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The film also stars Tiffany Haddish, Neil Patrick Harris, Ike Barinholtz and Sharon Horgan.

In September, Cage explained to Collider that he had no plans to see the film because of how different his character is compared to his real-life self.

‘I’m told it’s a good movie,’ he said, explaining that his manager (a producer on the film) had enjoyed it. ‘I’m told the audience loved the movie. But it’s just too much of a whacked-out trip for me to go to a movie theater and watch me play [director] Tom Gormican’s highly-neurotic, anxiety-ridden version of me.’

Though he’s played plenty of high-strung characters in the last two decades, Cage said he’s much more laid-back in reality. 

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‘I said “Tom, that’s not really me. I’m really [made of] quiet, meditative, thoughtful moments. I’m not this neurotic, high-strung, anxiety-ridden guy all the time.” But he said, “Well, neurotic Cage is the best Cage,”‘ he recounted. ‘I said, “Okay, okay. Let’s go, man. I’ll do what you want.” I won’t see it. But I do hope you enjoy it.’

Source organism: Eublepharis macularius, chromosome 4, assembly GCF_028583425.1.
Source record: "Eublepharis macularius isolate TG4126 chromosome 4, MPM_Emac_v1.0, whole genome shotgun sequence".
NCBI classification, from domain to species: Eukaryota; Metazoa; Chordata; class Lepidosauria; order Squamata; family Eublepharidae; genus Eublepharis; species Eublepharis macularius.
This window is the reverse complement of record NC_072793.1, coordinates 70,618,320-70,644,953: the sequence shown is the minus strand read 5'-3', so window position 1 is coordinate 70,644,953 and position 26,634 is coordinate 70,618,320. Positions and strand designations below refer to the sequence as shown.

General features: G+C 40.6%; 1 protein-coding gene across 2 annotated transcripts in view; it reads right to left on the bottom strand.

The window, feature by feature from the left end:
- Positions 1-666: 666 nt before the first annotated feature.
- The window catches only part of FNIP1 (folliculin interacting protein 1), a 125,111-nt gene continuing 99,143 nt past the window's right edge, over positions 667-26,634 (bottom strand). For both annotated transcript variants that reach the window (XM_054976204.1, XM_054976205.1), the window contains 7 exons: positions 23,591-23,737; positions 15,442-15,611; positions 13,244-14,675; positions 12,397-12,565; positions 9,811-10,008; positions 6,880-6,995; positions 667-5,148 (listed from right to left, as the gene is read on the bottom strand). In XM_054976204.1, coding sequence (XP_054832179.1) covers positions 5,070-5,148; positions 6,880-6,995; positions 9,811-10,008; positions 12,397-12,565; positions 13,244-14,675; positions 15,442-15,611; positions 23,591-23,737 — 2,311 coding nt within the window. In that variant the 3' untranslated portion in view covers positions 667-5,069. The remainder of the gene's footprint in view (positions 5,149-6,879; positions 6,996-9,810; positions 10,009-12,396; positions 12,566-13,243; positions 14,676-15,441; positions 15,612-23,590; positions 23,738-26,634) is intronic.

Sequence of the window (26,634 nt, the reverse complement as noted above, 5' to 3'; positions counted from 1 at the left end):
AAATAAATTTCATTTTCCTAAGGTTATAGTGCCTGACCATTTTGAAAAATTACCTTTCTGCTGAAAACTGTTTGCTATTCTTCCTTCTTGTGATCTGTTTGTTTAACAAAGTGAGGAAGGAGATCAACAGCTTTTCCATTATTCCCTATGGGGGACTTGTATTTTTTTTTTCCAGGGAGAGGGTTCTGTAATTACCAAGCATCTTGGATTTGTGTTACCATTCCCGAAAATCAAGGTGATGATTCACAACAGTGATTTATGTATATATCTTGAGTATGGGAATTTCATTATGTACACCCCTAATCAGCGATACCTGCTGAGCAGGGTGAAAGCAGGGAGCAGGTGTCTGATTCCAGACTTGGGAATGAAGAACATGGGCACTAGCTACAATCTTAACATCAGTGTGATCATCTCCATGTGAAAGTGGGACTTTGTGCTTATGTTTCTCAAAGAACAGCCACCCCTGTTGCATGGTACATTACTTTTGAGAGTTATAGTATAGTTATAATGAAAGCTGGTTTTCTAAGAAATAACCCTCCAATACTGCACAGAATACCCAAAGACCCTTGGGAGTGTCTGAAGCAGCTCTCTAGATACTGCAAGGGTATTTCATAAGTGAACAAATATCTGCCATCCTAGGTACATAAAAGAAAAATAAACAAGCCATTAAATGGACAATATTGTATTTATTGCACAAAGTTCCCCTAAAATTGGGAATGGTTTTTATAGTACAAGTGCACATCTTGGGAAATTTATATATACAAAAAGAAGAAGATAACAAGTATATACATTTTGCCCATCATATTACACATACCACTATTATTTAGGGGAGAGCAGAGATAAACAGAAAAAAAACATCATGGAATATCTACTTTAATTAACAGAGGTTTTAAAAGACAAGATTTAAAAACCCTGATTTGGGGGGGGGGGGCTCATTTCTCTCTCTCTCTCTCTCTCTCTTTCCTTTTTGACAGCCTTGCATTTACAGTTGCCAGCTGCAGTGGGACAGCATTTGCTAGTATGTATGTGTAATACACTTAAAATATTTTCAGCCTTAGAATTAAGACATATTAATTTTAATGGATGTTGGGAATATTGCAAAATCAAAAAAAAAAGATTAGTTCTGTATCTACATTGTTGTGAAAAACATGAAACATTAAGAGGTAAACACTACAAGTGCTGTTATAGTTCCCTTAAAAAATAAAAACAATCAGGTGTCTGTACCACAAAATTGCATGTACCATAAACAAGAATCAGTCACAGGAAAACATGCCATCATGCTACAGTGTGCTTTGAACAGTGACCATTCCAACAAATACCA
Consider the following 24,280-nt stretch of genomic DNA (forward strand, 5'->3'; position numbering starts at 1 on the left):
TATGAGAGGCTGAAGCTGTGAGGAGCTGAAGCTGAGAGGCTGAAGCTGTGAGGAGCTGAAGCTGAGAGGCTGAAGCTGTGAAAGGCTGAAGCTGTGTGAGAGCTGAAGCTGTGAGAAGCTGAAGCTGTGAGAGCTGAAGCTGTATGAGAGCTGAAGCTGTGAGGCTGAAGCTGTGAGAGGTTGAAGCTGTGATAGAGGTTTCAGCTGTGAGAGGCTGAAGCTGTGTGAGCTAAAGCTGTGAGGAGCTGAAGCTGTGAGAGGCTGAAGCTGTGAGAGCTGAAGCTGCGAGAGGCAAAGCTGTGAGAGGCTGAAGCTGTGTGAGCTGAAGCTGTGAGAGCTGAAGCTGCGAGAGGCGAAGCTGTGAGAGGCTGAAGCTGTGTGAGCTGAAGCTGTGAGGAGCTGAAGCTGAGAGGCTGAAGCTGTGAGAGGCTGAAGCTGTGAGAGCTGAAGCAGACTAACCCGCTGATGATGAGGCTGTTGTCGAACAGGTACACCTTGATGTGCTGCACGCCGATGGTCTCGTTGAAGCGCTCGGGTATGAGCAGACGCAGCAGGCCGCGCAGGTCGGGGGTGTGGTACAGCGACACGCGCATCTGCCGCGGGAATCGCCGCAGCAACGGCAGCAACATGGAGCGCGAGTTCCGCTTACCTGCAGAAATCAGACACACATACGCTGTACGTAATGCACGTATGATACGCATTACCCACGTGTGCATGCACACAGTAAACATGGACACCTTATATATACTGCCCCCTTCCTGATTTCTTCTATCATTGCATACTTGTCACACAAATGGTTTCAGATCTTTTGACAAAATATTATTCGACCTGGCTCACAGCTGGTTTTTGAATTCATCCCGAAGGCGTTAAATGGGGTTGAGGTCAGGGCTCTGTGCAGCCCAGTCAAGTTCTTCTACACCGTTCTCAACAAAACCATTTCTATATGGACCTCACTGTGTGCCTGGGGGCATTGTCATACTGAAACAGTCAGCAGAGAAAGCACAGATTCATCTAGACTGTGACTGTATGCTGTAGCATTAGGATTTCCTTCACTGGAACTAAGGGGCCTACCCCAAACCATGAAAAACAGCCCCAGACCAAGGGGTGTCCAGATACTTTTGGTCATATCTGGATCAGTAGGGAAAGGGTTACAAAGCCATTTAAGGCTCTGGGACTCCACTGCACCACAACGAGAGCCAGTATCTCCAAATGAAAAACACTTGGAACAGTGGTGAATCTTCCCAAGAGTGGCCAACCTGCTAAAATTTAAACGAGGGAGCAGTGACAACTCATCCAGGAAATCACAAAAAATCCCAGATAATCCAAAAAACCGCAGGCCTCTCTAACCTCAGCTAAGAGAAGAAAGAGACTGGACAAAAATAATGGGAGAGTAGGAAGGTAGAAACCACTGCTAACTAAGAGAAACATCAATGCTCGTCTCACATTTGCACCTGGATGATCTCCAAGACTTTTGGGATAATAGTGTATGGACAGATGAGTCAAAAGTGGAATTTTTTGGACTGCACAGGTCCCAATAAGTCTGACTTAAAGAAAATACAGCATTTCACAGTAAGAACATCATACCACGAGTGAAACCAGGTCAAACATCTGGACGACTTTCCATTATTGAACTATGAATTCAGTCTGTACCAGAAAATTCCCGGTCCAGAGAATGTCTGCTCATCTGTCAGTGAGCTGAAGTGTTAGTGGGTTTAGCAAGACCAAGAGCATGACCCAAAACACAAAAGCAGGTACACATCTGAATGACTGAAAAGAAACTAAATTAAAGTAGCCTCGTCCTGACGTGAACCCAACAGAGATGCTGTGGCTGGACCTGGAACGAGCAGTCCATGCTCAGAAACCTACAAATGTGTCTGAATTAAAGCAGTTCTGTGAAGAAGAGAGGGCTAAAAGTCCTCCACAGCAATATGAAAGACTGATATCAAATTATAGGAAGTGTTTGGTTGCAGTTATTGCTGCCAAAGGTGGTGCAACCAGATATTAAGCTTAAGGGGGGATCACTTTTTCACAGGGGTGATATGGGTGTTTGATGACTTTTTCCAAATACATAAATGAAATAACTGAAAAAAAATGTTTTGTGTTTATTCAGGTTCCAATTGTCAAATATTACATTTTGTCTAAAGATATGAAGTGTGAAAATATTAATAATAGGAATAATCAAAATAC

Taking a pass: In September, Cage explained to Collider that he had no plans to see the film because of how different his character is compared to his real-life self, even though his collaborators told him it was good

Taking a pass: In September, Cage explained to Collider that he had no plans to see the film because of how different his character is compared to his real-life self, even though his collaborators told him it was good